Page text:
giveaway: vines q&a with brushwood’s dan long

IALWAYS MADE A BEELINE to see Dan Long and his Brushwood Nursery booth of climbing plants at a big annual spring sale nearby, but in the event chaos could never pester him long enough to ask all the questions I had stored up—which Clematis I was pruning wrong; what vines I could overwinter indoors; what climber would play nice with what other intertwined. Thinking (as I am) about adding more vines to the garden this year? My Q&A with Dan may help with some choices, growing tips and combination ideas—plus I am offering two $30 gift certificates to kick off A Way to Garden’s 2012 giveaway season.

Brushwood Nursery, aka gardenvines [dot] com, was founded in 1998 in Kennett Square, Pennsylvania, out of a Lord and Burnham greenhouse Dan rented for $5 a year plus upkeep. (Such a deal!) Dan, a University of Delaware horticulture graduate, used to teach at nearby Longwood Gardens and worked with Conard-Pyle, where he got fluent in the propagation of Clematis, which most nurseries call “a nuisance crop,” he says, with their particular trimming schedules and rambunctious intertwining tendencies.

Enter a business opportunity: a high dollar-per-square-foot greenhouse crop, and one that not everyone is good at–enter Brushwood. He started selling vines over eBay, eventually launching his own website, and recently outgrew the climate and space in Pennsylvania and moved to Athens, Georgia.

The Brushwood collection now numbers more than 500 climbers, with Clematis as the main event—including ‘Omoshiro,’ top photo, which may be the first large-flowered one I ever buy (it’s more than 7 inches across, and fragrant). There are climbing roses, jasmines, passionflowers and more–but let Dan tell you.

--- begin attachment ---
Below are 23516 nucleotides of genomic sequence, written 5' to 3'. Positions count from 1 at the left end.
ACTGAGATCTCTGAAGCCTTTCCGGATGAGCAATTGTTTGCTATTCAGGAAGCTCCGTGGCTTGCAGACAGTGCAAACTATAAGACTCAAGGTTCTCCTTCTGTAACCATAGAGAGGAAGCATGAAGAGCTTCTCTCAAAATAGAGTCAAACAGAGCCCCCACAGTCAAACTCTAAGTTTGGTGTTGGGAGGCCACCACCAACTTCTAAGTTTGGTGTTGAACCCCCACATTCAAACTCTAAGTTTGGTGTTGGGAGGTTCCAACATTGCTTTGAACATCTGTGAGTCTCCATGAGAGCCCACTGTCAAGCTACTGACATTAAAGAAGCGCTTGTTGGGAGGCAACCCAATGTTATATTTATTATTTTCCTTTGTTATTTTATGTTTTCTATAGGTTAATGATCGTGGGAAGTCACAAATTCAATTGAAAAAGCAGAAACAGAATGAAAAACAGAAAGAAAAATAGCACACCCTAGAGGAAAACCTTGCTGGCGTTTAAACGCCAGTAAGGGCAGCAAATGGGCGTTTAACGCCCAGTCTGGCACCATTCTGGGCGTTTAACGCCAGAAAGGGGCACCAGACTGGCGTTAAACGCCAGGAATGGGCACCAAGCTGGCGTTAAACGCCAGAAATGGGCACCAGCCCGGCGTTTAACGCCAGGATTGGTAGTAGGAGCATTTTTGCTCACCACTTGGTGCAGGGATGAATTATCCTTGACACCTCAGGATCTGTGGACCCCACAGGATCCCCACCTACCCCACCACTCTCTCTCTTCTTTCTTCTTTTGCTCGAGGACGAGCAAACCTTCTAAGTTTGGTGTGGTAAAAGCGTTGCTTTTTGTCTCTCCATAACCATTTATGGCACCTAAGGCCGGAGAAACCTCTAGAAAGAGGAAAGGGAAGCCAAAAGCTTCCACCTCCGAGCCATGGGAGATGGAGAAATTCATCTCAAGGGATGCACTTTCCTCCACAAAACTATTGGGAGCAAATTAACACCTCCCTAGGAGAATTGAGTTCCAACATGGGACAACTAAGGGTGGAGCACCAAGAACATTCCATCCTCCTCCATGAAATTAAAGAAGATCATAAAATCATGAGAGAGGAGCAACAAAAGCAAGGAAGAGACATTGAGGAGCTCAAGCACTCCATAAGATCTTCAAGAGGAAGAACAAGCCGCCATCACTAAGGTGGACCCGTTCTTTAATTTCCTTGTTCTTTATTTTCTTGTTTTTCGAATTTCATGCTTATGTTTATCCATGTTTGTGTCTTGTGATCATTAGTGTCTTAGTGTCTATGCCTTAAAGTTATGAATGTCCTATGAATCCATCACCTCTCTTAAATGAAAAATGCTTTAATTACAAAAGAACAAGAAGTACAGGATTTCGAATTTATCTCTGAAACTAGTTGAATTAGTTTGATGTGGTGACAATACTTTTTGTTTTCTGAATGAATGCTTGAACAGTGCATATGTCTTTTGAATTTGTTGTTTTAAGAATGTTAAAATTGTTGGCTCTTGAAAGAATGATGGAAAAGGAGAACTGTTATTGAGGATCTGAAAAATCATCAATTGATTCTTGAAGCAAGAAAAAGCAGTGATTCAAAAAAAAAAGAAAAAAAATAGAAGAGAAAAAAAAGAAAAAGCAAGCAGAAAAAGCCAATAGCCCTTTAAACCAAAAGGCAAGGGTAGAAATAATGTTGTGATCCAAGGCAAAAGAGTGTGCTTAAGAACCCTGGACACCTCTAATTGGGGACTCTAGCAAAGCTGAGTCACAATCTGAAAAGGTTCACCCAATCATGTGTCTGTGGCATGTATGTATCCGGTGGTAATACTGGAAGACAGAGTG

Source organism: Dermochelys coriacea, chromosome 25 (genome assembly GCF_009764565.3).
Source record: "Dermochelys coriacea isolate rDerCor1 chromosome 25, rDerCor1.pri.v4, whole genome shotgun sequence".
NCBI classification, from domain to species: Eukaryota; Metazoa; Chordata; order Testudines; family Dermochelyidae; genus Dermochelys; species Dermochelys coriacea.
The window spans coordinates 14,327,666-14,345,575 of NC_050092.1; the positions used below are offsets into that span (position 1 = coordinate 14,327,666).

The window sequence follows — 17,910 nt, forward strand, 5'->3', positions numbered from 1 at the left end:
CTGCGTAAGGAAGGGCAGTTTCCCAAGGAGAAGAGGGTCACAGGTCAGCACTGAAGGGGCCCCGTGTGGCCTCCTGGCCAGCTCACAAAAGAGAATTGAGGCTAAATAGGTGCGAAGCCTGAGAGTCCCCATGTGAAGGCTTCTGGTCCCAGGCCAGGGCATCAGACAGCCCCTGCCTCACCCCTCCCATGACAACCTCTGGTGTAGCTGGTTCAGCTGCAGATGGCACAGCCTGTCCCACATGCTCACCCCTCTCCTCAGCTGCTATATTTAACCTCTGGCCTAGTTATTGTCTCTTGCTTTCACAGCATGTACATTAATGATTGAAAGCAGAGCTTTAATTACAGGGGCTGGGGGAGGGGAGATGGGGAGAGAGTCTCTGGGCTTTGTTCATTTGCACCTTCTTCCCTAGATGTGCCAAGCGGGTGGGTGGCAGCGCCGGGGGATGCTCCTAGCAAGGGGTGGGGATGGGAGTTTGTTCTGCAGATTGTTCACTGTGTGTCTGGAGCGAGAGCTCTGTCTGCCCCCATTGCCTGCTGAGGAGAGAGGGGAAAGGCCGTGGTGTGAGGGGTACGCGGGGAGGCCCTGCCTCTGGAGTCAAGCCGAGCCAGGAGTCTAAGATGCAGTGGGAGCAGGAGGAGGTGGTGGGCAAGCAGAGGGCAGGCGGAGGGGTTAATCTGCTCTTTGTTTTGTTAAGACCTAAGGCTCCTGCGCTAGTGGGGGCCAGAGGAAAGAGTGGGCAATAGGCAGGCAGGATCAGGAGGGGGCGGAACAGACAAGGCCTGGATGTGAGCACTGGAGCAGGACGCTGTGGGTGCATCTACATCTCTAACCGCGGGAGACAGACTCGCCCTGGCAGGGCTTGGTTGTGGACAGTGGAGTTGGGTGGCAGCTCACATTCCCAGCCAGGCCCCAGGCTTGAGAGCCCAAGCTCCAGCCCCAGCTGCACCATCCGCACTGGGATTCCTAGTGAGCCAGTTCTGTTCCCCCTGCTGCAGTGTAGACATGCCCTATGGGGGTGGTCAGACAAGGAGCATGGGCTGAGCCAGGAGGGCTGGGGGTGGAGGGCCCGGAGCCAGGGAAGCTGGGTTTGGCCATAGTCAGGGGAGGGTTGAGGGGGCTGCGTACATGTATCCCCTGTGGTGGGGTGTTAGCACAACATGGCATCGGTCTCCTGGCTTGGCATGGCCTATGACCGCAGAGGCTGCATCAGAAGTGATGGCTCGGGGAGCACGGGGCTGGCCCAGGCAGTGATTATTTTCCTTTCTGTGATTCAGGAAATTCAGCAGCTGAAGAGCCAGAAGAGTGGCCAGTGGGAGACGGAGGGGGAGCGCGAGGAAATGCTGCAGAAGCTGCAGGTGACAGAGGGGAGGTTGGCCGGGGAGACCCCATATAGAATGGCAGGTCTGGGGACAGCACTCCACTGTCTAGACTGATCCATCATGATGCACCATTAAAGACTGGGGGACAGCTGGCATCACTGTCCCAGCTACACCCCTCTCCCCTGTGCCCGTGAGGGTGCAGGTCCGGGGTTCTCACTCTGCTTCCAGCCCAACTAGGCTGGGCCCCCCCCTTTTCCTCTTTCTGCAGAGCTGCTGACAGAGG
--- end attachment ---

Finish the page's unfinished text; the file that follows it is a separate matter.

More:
The Q&A With Dan Long

Q. A guy with 500-plus climbers must have a serious collector gene. What
 prize have you hunted down recently, and what is the next holy grail? What’s hot?

A. I was really happy to finally get Clematis tangutica ‘Lambton Park ’
[below]. It has huge flowers! We found it at a nursery in Germany and imported
it back in September. For the near future, we’ll continue to work with contacts I made in Europe last summer, including
licensing agreements with a couple of French rose breeders.

Small-flowered clematis and disease-resistant roses are hot these
 days. People want performance in the garden without trouble or
chemicals to get there.

Q. You’ve told me that though the business is in climbers, you are crazy
 about lots of other plants, too. Like what in particular?

A. We’ve moved just far enough south that I can grow an amazing
 assortment of figs. At last count, I have 16 varieties planted. Some
 are technically zone 8 plants (we’re 7b
here), but I’m still going to try. I’m starting a small grove of Camellia sinensis so I can make
 my own tea. We’re also going to establish a wildflower meadow to
 support my honeybees in summer. They get lots of nectar from trees in
spring but will get a boost if we have lots of summer flowers.

Q. With the business move and ramp-up, you said you haven’t landscaped
 yet…but what does the garden of your imagination look like? Any
 inspirations to share? [Below, work at the new nursery location in Athens, Georgia, is under way.]

A. Naturally, we’ll feature lots of climbers. Trellises will be important,
but we’ll grow through shrubs and small trees a lot, too. I like lush,
 overflowing informal designs the most. I was lucky to live near
Chanticleer Garden and visited regularly for inspiration. Their
 gardeners are fantastic!

Q. One always hears the phrase “face in the sun, feet in the shade” when asking for advice about how to make clematis happy, but there must be more